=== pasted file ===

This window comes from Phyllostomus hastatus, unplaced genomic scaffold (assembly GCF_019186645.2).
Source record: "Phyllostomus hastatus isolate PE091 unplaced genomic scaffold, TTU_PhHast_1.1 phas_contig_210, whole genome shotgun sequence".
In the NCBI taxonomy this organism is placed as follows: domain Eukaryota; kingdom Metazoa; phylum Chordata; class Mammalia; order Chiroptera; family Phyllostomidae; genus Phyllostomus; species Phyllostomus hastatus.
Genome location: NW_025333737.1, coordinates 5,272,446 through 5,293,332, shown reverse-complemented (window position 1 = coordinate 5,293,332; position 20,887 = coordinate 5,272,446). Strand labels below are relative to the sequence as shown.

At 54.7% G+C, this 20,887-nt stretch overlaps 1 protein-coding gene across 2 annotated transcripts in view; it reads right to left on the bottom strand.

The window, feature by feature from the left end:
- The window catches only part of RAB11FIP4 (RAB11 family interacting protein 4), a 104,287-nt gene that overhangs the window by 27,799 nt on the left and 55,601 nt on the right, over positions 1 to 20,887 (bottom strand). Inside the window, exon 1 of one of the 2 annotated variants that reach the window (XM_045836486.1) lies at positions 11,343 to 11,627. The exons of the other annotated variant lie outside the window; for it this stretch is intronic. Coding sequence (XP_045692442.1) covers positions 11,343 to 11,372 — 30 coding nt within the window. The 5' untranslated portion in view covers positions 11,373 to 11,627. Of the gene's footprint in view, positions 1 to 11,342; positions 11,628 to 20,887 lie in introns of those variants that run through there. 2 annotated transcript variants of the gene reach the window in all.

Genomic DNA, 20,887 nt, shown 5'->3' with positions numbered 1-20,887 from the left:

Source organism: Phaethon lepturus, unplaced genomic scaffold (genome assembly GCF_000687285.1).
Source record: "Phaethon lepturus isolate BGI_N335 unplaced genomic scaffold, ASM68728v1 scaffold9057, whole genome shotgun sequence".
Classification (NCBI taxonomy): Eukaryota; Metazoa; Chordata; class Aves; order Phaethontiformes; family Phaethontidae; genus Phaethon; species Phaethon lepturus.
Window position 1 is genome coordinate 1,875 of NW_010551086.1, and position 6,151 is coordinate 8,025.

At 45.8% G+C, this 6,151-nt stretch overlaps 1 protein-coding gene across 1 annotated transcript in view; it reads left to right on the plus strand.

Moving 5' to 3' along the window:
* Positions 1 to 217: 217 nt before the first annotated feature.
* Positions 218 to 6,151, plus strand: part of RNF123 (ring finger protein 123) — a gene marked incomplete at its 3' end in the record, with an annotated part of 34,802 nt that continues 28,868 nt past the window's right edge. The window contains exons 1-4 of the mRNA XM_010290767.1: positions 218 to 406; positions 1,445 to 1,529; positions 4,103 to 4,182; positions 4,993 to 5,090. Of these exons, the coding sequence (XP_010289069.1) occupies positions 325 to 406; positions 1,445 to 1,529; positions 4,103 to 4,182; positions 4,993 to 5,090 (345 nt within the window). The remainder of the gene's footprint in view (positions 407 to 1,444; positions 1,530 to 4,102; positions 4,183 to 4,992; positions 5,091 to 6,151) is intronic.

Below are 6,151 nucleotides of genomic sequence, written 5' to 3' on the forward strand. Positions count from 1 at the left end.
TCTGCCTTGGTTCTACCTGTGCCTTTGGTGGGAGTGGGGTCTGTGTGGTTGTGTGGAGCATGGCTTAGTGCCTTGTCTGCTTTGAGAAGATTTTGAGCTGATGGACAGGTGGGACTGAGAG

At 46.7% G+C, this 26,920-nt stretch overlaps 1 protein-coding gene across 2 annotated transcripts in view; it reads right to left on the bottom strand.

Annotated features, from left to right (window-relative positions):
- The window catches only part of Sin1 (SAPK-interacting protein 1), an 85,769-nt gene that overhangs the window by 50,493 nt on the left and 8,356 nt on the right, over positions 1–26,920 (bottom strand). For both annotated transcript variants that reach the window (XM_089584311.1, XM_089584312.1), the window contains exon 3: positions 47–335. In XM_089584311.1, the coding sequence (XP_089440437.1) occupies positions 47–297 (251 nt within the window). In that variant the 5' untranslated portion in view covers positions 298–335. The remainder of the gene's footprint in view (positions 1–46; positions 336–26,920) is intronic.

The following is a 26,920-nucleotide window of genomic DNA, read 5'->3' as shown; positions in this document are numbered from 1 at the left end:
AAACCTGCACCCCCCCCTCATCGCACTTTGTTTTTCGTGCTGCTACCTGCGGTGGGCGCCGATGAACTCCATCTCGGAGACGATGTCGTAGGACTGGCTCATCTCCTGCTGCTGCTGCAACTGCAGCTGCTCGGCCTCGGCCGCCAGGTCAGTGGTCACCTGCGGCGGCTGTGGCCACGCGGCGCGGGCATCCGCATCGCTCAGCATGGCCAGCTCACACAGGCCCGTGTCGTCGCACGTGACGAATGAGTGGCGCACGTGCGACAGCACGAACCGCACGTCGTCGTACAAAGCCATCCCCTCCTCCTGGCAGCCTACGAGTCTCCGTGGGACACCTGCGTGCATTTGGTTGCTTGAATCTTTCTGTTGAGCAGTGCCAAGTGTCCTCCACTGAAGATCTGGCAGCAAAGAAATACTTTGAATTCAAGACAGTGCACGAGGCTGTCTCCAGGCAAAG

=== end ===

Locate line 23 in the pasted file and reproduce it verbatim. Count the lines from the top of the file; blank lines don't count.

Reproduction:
AAACCTGCACCCCCCCCTCATCGCACTTTGTTTTTCGTGCTGCTACCTGCGGTGGGCGCCGATGAACTCCATCTCGGAGACGATGTCGTAGGACTGGCTCATCTCCTGCTGCTGCTGCAACTGCAGCTGCTCGGCCTCGGCCGCCAGGTCAGTGGTCACCTGCGGCGGCTGTGGCCACGCGGCGCGGGCATCCGCATCGCTCAGCATGGCCAGCTCACACAGGCCCGTGTCGTCGCACGTGACGAATGAGTGGCGCACGTGCGACAGCACGAACCGCACGTCGTCGTACAAAGCCATCCCCTCCTCCTGGCAGCCTACGAGTCTCCGTGGGACACCTGCGTGCATTTGGTTGCTTGAATCTTTCTGTTGAGCAGTGCCAAGTGTCCTCCACTGAAGATCTGGCAGCAAAGAAATACTTTGAATTCAAGACAGTGCACGAGGCTGTCTCCAGGCAAAG